Each database in our collection contains a different group of periodicals. There is some overlap--some periodicals appear in more than one database--but there is no one place you can search to see everything at once. Therefore, it makes a big difference which database you choose.
Keep in mind that you may need to use more than one database to find the best resources for your project. If you want to try searching all the databases at once (not-recommended for beginning users) the library's Discovery Search does have this functionality.
Most databases contain some full-text articles and some citations and abstracts. If your result is not full-text in the database you're using, look for a link that says "check availability" or "article linker." In EBSCO databases, it looks like this:
Click the link to go to the Article Linker. This tool automatically checks to see if we have the full text of that article in another database. If we do, links will be provided to the article, journal, and database. Sometimes, the link directly to the article won't work--don't be alarmed if you get an error message. Just use the link to the journal or database, and search again for the article you wanted.
Step two in the article linker asks you to check the library catalog to see if we have that journal. Often, you will get a message that, "the search obtained no results." If the catalog says we have the journal, look carefully at the date range given, and compare it to the date of the article you want to access.
Step three is interlibrary loan. When you click on the interlibrary loan link from an article linker page, the ILL form is automatically filled out for you. All you have to do is log in and submit your request.
Library databases provide access to the contents of hundreds of periodicals: newspapers, magazines, and scholarly journals. When searching a database:
Shown: Advanced search page in EBSCO's Academic Search Complete. Many of our databases use this interface.
1. When using a database, look for the Advanced Search option. Advanced Search gives you several boxes. Construct your search by putting one concept in each box.
2. Most databases search the item record for your search terms. The item record includes the title of the article, the author, the title of the periodical it appeared in, subject terms, and the abstract (if there is one).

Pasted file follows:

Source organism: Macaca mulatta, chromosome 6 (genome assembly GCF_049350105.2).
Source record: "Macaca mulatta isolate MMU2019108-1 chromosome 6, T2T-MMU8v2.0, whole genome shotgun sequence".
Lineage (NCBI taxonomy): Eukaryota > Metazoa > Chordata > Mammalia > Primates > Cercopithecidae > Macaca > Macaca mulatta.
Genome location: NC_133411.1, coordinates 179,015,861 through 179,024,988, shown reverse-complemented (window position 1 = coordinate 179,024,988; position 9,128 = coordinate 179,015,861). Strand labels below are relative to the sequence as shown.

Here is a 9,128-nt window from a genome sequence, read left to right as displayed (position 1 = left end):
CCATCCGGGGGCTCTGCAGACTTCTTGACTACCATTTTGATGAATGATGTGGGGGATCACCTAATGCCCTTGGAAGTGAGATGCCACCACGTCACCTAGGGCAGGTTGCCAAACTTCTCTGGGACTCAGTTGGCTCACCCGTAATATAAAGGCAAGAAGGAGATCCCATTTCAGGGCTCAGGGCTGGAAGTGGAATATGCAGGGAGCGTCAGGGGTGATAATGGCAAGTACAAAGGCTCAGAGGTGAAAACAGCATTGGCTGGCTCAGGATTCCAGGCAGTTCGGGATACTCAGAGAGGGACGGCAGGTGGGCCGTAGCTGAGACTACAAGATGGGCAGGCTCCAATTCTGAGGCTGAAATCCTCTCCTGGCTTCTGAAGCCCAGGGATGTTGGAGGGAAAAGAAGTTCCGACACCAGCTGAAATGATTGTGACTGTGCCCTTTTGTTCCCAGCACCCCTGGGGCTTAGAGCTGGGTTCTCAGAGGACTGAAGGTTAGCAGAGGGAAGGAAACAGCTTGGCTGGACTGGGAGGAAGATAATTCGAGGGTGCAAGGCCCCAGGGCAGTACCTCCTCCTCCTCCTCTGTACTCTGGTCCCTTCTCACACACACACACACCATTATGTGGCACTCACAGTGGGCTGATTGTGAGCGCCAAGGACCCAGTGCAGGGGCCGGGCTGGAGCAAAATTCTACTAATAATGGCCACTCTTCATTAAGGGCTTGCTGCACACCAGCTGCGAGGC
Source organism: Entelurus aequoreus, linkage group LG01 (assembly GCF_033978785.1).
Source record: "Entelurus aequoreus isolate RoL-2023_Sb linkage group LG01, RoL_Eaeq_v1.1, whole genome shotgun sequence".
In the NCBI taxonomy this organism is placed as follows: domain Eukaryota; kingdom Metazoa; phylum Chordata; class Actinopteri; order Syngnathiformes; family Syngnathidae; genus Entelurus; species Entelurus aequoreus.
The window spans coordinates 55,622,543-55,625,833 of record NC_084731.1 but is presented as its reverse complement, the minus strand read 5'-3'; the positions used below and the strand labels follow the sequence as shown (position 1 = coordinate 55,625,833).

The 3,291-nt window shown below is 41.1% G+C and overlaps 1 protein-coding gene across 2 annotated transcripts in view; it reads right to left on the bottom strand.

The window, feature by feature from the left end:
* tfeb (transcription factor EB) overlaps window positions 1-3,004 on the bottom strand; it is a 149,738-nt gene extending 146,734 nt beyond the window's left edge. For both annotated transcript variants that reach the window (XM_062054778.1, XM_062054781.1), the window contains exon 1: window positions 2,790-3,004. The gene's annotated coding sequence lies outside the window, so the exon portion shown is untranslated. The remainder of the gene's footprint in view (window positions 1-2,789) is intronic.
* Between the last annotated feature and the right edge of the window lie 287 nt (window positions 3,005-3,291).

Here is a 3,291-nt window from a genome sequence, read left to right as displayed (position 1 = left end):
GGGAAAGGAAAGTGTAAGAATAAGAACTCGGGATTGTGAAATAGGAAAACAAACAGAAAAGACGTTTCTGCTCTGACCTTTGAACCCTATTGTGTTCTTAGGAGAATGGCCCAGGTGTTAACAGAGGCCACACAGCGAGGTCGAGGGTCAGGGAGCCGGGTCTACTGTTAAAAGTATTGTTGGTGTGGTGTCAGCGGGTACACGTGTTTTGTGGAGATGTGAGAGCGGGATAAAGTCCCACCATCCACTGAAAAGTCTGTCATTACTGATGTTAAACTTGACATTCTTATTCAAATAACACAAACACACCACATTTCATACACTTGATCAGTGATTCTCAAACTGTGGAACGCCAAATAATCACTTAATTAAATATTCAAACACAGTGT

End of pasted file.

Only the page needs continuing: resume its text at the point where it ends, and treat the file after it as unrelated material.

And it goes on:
Understand search modes:
Understand expanders: Expanders broaden your search and produce more results.
Understand limiters: Limiters narrow the search, giving you fewer results. Common limiters include:
Interlibrary loan allows you to access materials that are not part of the library collection, by requesting them from another library. Interlibrary Loan requests for articles are handled electronically: the sending library will scan the article, and you'll receive an email with a link to where you can view it. This process takes only a few days.
If you find a citation and abstract in a database, but the article is not full-text, simply click the "check availablity" link on the result page. Follow the steps to check if we have the full text somewhere else. If not, step three is interlibrary loan.
Click the "interlibrary loan form" link to get started. On the next screen, you'll log in with your email address (including @sru.edu) and your email password.
If it's your first time using ILLiad, the next screen will be a form to fill out with your contact information. Make sure you enter a valid email address, since that is how you will be notified of where to view your article. Submit the form, and you'll be taken to the article request page. If you came in through an Article Linker, the form will be filled out for you:
Check that everything looks correct, click "submit request" and you're done! When the article comes, you'll receive an email with a link to view it.